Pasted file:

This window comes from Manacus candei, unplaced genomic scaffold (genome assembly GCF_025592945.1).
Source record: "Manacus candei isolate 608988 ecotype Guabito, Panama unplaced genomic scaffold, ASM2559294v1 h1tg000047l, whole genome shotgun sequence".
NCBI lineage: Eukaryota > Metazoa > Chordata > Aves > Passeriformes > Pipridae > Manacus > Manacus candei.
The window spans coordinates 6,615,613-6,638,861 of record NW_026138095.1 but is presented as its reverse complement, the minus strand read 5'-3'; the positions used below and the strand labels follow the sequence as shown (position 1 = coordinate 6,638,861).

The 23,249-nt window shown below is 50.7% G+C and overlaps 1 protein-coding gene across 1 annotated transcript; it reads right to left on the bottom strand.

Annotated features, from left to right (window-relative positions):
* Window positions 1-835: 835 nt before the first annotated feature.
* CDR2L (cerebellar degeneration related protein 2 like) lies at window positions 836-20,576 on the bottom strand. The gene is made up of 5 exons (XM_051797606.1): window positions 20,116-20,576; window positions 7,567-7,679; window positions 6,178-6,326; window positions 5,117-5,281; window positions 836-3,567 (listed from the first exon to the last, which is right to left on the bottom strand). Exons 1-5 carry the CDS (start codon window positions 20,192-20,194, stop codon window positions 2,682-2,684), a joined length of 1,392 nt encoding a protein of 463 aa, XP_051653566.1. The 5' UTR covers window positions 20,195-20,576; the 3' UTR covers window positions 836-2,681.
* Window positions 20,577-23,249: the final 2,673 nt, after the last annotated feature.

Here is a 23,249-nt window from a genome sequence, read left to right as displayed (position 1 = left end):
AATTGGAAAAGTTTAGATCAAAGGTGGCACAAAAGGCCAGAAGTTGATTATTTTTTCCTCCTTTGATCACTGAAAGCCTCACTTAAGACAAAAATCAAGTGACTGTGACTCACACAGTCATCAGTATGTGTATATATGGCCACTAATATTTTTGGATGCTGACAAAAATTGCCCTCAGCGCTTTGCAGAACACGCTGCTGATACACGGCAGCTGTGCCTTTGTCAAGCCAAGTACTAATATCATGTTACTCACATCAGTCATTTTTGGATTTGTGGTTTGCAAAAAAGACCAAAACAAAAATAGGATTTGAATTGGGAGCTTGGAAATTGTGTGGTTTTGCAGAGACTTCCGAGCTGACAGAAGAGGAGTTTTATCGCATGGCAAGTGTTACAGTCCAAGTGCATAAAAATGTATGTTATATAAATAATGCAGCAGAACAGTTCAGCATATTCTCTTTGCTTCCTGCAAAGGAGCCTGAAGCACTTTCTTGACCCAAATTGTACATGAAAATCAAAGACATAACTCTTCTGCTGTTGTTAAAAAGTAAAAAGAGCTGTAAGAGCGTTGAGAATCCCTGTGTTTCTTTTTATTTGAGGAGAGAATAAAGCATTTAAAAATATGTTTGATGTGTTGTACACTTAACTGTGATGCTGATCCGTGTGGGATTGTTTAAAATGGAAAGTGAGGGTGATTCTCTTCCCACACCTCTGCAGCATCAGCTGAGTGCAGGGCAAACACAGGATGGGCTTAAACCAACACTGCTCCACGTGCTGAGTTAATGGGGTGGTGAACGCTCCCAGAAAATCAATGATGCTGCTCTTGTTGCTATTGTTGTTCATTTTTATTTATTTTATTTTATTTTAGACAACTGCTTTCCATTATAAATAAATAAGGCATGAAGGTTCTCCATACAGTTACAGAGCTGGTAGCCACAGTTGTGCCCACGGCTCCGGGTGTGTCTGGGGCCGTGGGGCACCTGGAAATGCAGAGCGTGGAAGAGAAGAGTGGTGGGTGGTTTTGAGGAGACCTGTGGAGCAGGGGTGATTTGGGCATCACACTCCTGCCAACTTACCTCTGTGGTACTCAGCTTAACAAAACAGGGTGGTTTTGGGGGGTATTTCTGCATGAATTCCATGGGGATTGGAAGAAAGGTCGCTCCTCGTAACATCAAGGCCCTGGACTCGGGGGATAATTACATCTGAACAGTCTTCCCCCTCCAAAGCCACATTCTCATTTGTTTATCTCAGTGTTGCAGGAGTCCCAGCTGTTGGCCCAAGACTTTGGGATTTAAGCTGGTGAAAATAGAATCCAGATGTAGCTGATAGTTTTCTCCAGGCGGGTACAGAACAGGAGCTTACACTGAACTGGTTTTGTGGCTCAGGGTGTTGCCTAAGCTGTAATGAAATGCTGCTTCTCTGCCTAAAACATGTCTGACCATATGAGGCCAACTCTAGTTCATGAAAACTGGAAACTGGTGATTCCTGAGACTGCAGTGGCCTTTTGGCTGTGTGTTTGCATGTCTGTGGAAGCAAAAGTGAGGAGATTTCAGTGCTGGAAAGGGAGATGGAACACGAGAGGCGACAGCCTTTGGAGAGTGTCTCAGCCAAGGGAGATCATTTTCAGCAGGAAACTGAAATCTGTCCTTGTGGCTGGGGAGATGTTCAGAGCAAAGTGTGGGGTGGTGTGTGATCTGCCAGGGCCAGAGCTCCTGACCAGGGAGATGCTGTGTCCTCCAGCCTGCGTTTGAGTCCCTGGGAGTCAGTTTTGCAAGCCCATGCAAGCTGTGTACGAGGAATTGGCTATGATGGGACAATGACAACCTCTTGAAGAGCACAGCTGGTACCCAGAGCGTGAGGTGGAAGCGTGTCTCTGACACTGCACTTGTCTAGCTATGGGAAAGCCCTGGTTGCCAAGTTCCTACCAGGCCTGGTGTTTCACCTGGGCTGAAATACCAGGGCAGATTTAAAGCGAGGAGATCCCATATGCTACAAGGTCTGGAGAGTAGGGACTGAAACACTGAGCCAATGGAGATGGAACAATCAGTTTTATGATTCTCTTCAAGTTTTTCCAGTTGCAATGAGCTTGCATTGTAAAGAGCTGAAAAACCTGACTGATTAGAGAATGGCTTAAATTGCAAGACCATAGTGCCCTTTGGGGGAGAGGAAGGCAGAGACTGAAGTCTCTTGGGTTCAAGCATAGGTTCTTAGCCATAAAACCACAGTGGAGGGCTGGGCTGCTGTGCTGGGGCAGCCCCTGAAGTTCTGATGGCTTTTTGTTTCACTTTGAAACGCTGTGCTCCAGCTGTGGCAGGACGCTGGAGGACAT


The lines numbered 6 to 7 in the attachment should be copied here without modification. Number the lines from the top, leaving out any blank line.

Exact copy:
Annotated features, from left to right (window-relative positions):
* Window positions 1-835: 835 nt before the first annotated feature.